Technology and the Tartan teenager

Kierra Ciolkosz, Assistant Editor

Have you ever checked how long you spend on your phone? Or looked at the clock after hours have passed and seen that you’ve been on your phone for longer than you expected? According to the studies done on teens and their cellphones, average teens spend six to nine hours on their cellphones. That is one fourth of your day on your phone. On a larger scale, it is a fourth of your year spent mindlessly scrolling through your phone, one fourth of your year spent staring at a screen rather than going outside, one fourth of your year wasted away by playing games like Hayday or the new Mario Kart.

I set out to research students at Tartan High School to see what their screen time is. I asked some of my friends, and one said 10 hours. Another said 9 hours and the rest claimed to spend less time than that. I took the discussion to the lunchroom and as people started checking their phones they started realizing how much time was passing by on their phones. “I never realize how long I spend on my phone. I use it when I have nothing to do, then I spend hours clicking through things and subconsciously spend hours tapping my phone.” Boys surprisingly spent less time on their phones than girls. If you take the data showing a person spending 10 hours on their phone, it averages to just under half your year spent on your phone. Half the year.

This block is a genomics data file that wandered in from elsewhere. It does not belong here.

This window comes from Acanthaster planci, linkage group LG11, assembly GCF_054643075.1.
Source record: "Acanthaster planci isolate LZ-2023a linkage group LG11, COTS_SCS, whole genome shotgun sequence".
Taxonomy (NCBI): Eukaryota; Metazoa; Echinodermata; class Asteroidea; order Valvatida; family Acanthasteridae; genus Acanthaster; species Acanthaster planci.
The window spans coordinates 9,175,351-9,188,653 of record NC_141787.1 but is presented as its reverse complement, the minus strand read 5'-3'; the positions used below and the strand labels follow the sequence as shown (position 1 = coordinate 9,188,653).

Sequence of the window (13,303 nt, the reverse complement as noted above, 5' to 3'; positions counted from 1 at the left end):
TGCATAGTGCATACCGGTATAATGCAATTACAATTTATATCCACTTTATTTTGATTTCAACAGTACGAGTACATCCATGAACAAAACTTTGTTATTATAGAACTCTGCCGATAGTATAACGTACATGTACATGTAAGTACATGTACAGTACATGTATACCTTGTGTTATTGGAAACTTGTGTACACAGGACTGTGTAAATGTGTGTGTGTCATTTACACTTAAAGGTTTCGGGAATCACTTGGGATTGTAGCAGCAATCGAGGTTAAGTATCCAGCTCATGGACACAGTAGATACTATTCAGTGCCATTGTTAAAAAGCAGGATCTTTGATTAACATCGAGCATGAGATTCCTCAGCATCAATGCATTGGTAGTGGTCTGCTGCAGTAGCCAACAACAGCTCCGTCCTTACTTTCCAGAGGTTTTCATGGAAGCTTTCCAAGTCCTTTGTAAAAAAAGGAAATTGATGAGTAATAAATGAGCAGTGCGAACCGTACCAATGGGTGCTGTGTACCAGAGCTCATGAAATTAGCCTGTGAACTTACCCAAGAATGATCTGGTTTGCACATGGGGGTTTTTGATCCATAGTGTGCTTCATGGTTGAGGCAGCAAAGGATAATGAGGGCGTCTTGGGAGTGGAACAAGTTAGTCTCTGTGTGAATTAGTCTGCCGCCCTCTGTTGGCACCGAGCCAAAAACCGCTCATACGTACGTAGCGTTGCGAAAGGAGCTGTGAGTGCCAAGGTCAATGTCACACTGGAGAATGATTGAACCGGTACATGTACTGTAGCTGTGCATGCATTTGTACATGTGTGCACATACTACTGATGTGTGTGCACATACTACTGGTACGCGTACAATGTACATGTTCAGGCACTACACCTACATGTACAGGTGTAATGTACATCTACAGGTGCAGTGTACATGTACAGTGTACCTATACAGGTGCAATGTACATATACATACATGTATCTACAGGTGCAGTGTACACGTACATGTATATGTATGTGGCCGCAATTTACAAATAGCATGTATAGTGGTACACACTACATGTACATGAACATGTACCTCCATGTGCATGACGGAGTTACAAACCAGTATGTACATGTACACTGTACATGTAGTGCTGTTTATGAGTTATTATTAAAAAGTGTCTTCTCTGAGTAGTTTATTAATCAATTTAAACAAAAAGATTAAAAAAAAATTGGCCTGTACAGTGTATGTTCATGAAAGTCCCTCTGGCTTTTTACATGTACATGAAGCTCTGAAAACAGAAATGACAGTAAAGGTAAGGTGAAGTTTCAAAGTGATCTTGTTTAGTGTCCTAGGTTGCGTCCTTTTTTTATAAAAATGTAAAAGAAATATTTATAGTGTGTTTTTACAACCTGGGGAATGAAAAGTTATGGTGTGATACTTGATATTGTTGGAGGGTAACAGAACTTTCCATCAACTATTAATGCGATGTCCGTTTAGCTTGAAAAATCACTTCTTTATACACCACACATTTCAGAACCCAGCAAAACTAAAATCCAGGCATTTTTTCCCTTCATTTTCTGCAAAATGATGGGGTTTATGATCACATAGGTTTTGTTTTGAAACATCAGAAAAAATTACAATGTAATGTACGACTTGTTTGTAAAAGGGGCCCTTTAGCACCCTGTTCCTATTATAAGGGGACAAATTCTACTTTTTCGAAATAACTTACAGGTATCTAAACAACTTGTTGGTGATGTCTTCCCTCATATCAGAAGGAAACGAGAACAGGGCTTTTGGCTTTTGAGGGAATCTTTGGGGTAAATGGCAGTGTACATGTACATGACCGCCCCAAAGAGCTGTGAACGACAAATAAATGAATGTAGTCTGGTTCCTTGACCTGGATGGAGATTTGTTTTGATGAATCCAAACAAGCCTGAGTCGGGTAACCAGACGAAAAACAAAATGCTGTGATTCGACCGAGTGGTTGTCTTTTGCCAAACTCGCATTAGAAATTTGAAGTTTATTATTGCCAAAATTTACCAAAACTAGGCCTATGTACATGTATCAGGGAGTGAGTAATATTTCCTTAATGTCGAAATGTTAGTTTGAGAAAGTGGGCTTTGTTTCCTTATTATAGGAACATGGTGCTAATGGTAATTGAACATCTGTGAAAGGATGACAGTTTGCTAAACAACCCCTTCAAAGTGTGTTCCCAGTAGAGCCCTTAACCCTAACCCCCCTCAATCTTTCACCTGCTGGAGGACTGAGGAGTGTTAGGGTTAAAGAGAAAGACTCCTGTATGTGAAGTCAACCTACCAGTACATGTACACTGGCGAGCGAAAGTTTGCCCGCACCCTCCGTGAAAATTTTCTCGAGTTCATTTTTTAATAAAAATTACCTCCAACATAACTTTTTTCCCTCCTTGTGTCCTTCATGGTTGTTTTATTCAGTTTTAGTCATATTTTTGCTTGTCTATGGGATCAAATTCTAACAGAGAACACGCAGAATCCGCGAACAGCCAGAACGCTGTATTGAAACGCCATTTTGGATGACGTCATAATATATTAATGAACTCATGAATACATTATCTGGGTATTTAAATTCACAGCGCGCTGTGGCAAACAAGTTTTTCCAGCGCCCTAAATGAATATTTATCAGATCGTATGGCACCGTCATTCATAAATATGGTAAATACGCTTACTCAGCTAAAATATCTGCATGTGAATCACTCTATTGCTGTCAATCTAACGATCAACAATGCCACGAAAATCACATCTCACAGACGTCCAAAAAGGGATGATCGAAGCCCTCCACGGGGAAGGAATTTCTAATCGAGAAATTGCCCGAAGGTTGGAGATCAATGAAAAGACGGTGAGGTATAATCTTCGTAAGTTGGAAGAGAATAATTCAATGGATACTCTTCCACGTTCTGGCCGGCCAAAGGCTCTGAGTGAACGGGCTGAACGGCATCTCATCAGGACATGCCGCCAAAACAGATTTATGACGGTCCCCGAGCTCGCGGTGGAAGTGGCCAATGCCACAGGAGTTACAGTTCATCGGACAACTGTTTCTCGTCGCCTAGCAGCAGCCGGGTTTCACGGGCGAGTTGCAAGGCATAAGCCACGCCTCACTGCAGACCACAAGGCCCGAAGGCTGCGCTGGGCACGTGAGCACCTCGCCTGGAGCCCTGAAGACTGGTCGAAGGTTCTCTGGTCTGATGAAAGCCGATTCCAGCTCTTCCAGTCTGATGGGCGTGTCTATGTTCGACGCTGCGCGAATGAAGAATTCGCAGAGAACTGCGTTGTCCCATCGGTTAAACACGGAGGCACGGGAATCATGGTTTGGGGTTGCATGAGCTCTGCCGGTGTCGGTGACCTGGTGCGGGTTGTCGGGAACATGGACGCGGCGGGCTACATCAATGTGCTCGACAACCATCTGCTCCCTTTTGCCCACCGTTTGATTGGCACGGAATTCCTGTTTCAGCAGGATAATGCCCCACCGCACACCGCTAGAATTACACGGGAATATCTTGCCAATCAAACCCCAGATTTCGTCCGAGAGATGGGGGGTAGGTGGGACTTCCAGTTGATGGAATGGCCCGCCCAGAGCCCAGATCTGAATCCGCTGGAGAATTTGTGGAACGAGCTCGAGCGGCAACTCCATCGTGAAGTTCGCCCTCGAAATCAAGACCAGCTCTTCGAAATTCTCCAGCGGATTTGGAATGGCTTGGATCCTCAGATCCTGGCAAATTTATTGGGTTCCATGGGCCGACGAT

Our generation is the most technologically advanced generation with the innovation of the Iphone and self driving cars. But does that mean we’re the most unproductive or that we’re turning into robots? Emotionless and lazy because we are living through a screen? We talk through screens more than we talk in real life. We learn more through screens than through stories. We spend more time thinking about our next post or what someone posted than creating something or helping people and causes in need. 

As I write here today I believe that we are becoming robots. Some people, I would say,  are unable to survive without their phones or social media. We are dependent on google maps, texting/calling, youtube, and safari. Our lives have become so intertwined with our technology that we as humans, on average, lose a quarter of our precious time. So, as you go on with your day, I urge you to be conscious of how much time you spend on your phone. If possible, have a day where you go phone-free. Although you may think it’s impossible, I assure you the opposite: it is possible and you will learn and grow from it.